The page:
For someone to know you, to know you completely and utterly, and still love you: isn’t that what we all wish for? To know you have sinned, and yet be saved? To feel despicable, and be redeemed? In this remarkable first novel, there are no characters not crippled by hurt, anger, and memories poisoned by a suffocating brew of profligacy and licentiousness. And yet, some of them find redemption. Some of them don’t.
The three sinners who take the main stage of this story don’t know much about love. They’ve never had it, and don’t know that it comes from tenderness as much as passion; that it comes from giving love with nothing expected in return. Instead, they try to dull their pain and loneliness with drugs, or lust, or even self-denial. But the pain persists, and they take it out on those who might have loved them, if they had only known what love was about.
When 34-year-old Catherine Land answered an ad for a reliable wife, and came in the cold and bleak winter of Wisconsin in 1907 to marry 54-year-old Ralph Truitt, she didn’t know what to expect. He expected a plain woman; she had sent someone else’s picture. But she was beautiful, and he knew right away that if nothing else, she was a liar.
Ralph had grown up with a cruel, abusive mother and largely absent father. Catherine had grown up an orphan. Neither was confident of having a heart capable of goodness.
On the way back from the train station on the day Ralph picked up Catherine, they had an accident. Catherine had to nurse Ralph back to life, to care for and nurture another human being, a gift that had been denied her in her brutal existence. And so the change in her began.
Tony Moretti was Ralph’s son by his first marriage, a marriage that had ended in mockery and sorrow. Ralph’s first wife Emilia had cared for neither Ralph nor Tony; in fact, Tony’s real father was Emilia’s piano teacher, who soon grew bored with her and left. When Tony was eight, Emilia left as well. Ralph saw in Tony both his mother’s infidelity and his own humiliation and he hated Tony for it. He later admitted to punishing and beating Tony for little reason. And so Tony also was filled with hurt and rage. He explained why he lived a dissolute life in a sexual frenzy:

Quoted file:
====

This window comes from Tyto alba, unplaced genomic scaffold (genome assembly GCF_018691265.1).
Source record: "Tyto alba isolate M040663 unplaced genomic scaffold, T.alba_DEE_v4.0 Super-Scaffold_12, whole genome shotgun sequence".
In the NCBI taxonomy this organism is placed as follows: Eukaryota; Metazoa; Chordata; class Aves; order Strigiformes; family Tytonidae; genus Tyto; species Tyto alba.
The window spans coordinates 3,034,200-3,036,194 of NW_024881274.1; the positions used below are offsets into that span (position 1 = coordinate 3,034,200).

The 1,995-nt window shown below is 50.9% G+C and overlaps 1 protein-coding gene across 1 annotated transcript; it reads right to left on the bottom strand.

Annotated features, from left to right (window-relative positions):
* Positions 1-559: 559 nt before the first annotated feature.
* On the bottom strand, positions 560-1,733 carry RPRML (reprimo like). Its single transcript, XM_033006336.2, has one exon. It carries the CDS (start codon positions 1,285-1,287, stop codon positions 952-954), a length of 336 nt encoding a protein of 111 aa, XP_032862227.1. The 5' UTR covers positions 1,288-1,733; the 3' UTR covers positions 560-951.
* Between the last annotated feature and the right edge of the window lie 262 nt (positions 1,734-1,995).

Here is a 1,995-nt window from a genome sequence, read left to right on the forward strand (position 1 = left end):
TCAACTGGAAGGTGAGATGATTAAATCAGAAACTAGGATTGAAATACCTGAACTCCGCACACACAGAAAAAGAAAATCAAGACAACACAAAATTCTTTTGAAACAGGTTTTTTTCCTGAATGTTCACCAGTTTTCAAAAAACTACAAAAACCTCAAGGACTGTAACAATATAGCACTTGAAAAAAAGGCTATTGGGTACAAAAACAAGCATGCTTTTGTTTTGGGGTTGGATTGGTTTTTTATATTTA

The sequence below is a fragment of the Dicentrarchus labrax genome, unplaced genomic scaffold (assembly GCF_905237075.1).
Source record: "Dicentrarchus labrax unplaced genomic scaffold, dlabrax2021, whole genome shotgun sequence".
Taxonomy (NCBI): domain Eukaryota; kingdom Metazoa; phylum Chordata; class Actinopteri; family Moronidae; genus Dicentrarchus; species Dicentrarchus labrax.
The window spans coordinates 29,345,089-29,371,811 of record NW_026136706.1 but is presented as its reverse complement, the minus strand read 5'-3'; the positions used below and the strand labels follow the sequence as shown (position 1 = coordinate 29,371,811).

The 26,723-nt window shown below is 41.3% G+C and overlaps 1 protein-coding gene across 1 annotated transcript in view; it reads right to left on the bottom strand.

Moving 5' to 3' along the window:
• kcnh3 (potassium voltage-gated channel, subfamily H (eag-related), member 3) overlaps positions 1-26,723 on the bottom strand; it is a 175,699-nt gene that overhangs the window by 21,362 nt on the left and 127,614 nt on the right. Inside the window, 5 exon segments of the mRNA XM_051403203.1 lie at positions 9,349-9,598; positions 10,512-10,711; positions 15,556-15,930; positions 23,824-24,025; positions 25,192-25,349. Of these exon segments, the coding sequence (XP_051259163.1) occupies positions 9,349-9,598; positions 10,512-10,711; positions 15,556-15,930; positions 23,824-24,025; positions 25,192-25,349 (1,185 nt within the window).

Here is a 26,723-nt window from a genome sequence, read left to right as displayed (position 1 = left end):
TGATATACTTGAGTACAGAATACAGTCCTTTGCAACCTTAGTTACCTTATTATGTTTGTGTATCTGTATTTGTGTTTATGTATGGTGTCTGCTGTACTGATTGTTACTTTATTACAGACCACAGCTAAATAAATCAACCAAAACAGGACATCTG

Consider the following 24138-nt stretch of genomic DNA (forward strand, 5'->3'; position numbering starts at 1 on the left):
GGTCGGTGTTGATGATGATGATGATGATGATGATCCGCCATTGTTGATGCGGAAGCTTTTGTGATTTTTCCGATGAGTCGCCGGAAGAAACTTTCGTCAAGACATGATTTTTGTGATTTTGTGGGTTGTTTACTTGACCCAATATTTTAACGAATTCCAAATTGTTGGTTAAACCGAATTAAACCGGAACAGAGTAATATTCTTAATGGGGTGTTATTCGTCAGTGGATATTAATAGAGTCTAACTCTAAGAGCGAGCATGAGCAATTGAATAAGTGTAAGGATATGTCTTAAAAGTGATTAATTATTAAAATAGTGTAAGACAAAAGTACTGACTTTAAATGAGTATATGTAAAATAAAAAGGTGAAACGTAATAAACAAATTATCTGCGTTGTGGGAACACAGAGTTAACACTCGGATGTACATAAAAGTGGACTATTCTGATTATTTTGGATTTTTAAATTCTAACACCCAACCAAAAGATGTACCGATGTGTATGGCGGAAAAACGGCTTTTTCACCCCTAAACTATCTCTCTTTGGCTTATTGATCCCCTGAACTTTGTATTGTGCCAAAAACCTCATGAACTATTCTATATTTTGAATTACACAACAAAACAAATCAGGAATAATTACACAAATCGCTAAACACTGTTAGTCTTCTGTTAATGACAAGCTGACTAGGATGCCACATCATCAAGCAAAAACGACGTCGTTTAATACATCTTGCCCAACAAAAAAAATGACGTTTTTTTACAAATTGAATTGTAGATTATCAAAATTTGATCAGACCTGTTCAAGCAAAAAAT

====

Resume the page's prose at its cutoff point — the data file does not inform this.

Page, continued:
“There was a moment during the act of love in which he forgot who he was, forgot everything…. In sex, he ceased thinking and became only being, all movement and pleasure and expertise.”
And forgetting was what they all three wanted to do. But of course, it was impossible….even when remembering could prove to be lethal.
Discussion: This is a creative and mesmerizing story skillfully written in spare but elegant prose that constantly surprises the reader with the roiling fervor of thoughts and actions beneath the plain and proper exterior of the words. In this way, the form of the book is a mirror of the characters themselves. Catherine covers up her true persona with plain dark dresses and no ornamentation. Truitt struggles to hide his rambunctious, tormenting demons beneath a strait-laced life of subsistence that serves as self-flagellation. Moretti carefully constructs a façade of insouciance, unconcerned with anything more weighty than securing that evening’s pleasure. All of their exteriors are painstakingly wrought, and turned into well-designed expression, like the words that describe them.
Vivid contrasts also characterize the story itself, from the sex and opium and debauchery of lives made short and harrowing by pain and poverty to the visions of lush gardens Catherine entertains amid the endless white and bitter cold of the winter. Self-hatred and despair are juxtaposed with the shocking possibility of endless grace. These contrasts, set as they are amid surprising plot developments and twists, stun and awaken the senses of the reader much as the frigid wind chill of the Wisconsin winter must have done to inhabitants stepping out of their homes in that endless cold of 1907.
Evaluation: There is so much here to affect you: bleakness, madness, suffering, longing, tumultuous desire, boundless grief, decency, humanity, moral hope, and glimmerings of happiness. This is a story that will haunt you long after you finish the book. Highly recommended.
Published by Algonquin Books, 2009